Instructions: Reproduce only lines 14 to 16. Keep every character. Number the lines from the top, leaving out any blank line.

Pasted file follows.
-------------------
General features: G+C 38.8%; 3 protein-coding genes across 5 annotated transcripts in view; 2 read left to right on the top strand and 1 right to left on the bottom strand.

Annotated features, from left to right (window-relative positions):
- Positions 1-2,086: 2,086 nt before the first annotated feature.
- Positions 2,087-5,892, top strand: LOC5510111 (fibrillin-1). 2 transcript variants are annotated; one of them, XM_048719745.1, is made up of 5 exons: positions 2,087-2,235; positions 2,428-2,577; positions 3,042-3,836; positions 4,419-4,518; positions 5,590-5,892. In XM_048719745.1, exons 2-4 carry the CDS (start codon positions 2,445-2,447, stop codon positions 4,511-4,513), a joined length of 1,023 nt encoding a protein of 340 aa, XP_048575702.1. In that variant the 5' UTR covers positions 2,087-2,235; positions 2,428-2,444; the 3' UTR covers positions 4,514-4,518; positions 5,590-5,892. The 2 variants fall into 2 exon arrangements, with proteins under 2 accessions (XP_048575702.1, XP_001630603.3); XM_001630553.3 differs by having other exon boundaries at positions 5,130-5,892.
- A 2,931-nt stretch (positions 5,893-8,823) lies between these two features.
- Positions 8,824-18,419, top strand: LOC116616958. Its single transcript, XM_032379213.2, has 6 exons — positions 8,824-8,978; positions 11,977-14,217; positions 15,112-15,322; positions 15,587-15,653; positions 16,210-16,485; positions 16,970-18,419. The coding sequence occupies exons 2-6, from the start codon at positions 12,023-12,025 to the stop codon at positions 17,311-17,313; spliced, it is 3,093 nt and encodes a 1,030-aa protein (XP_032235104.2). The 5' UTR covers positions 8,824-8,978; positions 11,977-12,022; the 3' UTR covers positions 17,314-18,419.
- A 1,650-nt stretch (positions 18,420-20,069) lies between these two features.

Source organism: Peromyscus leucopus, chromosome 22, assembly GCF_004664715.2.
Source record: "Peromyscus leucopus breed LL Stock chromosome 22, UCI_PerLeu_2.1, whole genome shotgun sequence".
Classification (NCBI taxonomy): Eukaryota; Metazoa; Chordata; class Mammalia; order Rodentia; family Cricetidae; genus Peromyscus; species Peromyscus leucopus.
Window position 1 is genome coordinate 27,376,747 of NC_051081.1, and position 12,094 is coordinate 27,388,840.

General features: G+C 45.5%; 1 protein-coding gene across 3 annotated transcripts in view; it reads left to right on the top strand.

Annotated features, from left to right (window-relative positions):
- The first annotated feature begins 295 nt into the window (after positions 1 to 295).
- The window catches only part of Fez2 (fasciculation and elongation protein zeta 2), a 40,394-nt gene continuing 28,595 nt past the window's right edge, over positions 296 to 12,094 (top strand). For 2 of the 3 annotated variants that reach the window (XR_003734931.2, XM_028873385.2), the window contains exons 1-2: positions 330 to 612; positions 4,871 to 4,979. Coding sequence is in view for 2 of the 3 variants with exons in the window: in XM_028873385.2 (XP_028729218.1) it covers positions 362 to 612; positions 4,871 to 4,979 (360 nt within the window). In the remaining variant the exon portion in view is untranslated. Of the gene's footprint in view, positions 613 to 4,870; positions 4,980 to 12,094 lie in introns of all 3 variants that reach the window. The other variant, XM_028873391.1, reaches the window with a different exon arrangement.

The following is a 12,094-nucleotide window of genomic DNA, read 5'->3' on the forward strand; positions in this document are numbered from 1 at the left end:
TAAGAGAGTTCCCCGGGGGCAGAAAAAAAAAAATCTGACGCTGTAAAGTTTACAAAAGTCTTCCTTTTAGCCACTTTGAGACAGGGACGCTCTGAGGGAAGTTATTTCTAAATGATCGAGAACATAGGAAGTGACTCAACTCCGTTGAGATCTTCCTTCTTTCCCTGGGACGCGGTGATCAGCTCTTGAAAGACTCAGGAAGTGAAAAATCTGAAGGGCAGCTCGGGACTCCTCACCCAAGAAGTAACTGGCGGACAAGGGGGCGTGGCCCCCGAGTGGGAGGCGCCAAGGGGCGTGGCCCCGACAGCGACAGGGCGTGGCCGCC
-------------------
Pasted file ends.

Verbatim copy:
- The first annotated feature begins 295 nt into the window (after positions 1 to 295).
- The window catches only part of Fez2 (fasciculation and elongation protein zeta 2), a 40,394-nt gene continuing 28,595 nt past the window's right edge, over positions 296 to 12,094 (top strand). For 2 of the 3 annotated variants that reach the window (XR_003734931.2, XM_028873385.2), the window contains exons 1-2: positions 330 to 612; positions 4,871 to 4,979. Coding sequence is in view for 2 of the 3 variants with exons in the window: in XM_028873385.2 (XP_028729218.1) it covers positions 362 to 612; positions 4,871 to 4,979 (360 nt within the window). In the remaining variant the exon portion in view is untranslated. Of the gene's footprint in view, positions 613 to 4,870; positions 4,980 to 12,094 lie in introns of all 3 variants that reach the window. The other variant, XM_028873391.1, reaches the window with a different exon arrangement.

The following is a 12,094-nucleotide window of genomic DNA, read 5'->3' on the forward strand; positions in this document are numbered from 1 at the left end: